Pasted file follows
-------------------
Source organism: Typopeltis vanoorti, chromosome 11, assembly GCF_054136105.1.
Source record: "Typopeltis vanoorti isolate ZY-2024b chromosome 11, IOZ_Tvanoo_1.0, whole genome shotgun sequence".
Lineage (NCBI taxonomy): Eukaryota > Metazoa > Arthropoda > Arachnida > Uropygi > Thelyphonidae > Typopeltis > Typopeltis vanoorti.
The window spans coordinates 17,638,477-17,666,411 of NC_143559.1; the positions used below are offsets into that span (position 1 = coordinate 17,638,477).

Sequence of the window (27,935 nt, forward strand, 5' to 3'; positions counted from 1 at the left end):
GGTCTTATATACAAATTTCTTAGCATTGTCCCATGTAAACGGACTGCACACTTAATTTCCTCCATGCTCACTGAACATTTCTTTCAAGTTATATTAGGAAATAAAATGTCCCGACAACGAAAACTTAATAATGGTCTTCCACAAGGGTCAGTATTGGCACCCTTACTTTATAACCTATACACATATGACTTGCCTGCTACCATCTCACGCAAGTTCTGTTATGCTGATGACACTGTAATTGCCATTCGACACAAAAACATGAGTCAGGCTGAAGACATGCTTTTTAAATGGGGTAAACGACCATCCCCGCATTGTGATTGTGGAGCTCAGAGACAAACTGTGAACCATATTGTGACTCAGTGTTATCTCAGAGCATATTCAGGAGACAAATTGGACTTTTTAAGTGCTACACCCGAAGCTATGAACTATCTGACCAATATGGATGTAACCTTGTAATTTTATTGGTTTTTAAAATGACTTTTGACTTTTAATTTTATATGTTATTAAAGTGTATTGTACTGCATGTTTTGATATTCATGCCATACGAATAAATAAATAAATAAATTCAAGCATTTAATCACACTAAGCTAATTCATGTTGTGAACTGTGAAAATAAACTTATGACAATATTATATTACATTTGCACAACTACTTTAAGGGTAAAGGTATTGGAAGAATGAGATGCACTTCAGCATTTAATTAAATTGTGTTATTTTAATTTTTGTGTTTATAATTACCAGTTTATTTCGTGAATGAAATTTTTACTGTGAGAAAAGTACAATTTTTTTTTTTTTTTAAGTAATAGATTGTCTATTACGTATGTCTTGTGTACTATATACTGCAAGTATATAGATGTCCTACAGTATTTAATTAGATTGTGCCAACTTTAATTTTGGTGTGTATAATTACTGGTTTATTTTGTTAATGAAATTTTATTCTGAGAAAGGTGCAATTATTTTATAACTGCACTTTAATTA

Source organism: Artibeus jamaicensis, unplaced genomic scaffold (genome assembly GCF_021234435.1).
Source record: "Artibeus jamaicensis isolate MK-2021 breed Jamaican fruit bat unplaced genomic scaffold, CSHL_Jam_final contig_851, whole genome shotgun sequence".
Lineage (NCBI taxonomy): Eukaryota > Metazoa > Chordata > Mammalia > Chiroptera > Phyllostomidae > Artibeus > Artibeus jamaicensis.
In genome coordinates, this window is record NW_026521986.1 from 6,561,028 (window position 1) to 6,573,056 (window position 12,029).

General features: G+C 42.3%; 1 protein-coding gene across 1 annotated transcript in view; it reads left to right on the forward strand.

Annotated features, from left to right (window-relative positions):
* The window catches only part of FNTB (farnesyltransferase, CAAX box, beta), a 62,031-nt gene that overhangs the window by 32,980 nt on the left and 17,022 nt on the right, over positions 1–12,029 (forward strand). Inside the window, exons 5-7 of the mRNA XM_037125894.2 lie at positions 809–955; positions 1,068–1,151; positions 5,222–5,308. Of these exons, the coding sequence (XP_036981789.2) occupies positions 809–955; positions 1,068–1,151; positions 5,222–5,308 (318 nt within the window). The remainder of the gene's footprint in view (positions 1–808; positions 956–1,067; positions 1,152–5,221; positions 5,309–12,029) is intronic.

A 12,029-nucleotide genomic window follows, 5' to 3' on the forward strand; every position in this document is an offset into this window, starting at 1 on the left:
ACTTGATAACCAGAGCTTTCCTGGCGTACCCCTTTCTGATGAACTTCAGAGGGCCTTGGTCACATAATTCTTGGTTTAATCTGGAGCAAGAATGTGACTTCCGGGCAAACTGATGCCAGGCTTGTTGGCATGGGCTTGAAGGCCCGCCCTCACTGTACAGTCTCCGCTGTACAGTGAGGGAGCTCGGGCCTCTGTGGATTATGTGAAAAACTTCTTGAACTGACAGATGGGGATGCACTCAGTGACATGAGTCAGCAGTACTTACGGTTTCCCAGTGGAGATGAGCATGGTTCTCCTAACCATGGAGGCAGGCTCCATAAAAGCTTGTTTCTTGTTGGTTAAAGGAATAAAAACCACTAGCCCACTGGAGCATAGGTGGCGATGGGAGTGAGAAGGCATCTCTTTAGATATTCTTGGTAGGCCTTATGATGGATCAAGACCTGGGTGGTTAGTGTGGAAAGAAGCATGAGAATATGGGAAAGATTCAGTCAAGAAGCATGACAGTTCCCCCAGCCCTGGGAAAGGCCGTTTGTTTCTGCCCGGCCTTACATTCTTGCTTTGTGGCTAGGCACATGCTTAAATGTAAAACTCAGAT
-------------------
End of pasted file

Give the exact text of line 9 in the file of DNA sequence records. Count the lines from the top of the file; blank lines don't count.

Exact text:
Lineage (NCBI taxonomy): Eukaryota > Metazoa > Chordata > Mammalia > Chiroptera > Phyllostomidae > Artibeus > Artibeus jamaicensis.